- The Washington Times - Friday, January 18, 2002

The man President Bush has named to the U.S. Commission on Civil Rights said yesterday the cause of civil rights "has lost its ability to inspire."

Peter Kirsanow, a black Cleveland labor lawyer who was sworn in last month to fill a disputed vacancy, told an audience at the Heritage Foundation in Washington that there are myriad government agencies and independent efforts to ensure the civil rights of everyone.

"But while we are protecting groups, we are not protecting individuals," Mr. Kirsanow said. "None of us enjoys civil rights unless all are given equal protection."

Mr. Kirsanow was sworn in to replace Victoria Wilson, whose term, the White House had argued, ended Nov. 29, the expiration date for the term of Judge A. Leon Higginbotham Jr. President Clinton appointed Miss Wilson in 2000 to replace Judge Higginbotham after the judge's death. Her appointment letter specified her term as ending on that date.

But commission Chairman Mary Frances Berry has refused to seat Mr. Kirsanow, arguing that Miss Wilson's term doesn't expire until 2006 because any newly appointed member serves six years on the commission.

The Justice Department has filed a lawsuit against Miss Wilson to unseat her.

Mr. Kirsanow did not discuss explicitly his situation with the commission yesterday, instead focusing on the kinds of issues he would address as a member of the commission.

A black conservative, Mr. Kirsanow outlined the political difficulty Republicans faced when attempting to discuss civil rights.

"You are excluded from the discussion unless you subscribe to a three-pronged model," Mr. Kirsanow said.

The first is to embrace affirmative action, the second is to accept civil rights as a group right rather than that of individuals, and the third is to subscribe to the concepts of entitlement and reparation, he said.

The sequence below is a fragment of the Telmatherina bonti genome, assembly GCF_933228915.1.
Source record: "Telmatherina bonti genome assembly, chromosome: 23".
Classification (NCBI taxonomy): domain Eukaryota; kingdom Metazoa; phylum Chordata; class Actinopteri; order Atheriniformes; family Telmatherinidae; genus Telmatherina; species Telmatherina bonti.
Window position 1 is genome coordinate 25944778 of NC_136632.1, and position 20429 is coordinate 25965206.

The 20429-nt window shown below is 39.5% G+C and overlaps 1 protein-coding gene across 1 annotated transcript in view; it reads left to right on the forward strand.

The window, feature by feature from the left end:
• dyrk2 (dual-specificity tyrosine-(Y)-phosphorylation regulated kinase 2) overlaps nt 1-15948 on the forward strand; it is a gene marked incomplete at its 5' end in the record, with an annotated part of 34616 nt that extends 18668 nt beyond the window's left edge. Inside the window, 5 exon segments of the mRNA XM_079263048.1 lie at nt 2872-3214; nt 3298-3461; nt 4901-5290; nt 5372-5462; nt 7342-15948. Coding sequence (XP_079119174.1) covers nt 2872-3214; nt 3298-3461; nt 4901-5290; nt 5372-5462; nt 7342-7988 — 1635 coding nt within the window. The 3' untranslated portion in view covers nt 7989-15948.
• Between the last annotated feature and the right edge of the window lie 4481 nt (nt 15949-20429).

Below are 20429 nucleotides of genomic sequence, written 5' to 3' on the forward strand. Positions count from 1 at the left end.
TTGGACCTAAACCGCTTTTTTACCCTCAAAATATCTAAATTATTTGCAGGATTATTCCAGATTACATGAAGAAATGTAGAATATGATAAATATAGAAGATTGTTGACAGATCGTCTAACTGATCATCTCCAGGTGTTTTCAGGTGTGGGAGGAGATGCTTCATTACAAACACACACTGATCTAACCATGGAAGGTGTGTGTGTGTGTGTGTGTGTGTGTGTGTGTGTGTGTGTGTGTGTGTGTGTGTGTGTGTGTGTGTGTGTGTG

"Civil rights as a discussion has not advanced for two generations," Mr. Kirsanow said. "Many who can bring something to the discussion have been omitted."

During his 35-minute talk and speaking only from a few notes, Mr. Kirsanow quoted from disparate sources, from Alexis de Tocqueville to "Dirty Harry."

He also attacked affirmative action. Although approving of its original idea, he proclaimed that "affirmative action is a false premise as it is currently constituted." He further noted that obsession with diversity was polarizing.

"America's strength doesn't come from its diversity but from its unity," Mr. Kirsanow said.

Yesterday, Sen. Orrin G. Hatch, Utah Republican, wrote a letter of support to Mr. Kirsanow, which was read aloud to the audience at Heritage.

"I regret that in this day and age that there are some who would bar the schoolhouse door to public servants who are Hispanic or African-American simply because they do not think in the way that the liberal left seems to demand," Mr. Hatch wrote. "It is ironic that the same people who once called for openness to diverse ideas now simply shun anyone with a perspective that differs from their increasingly out-of-the-mainstream views."

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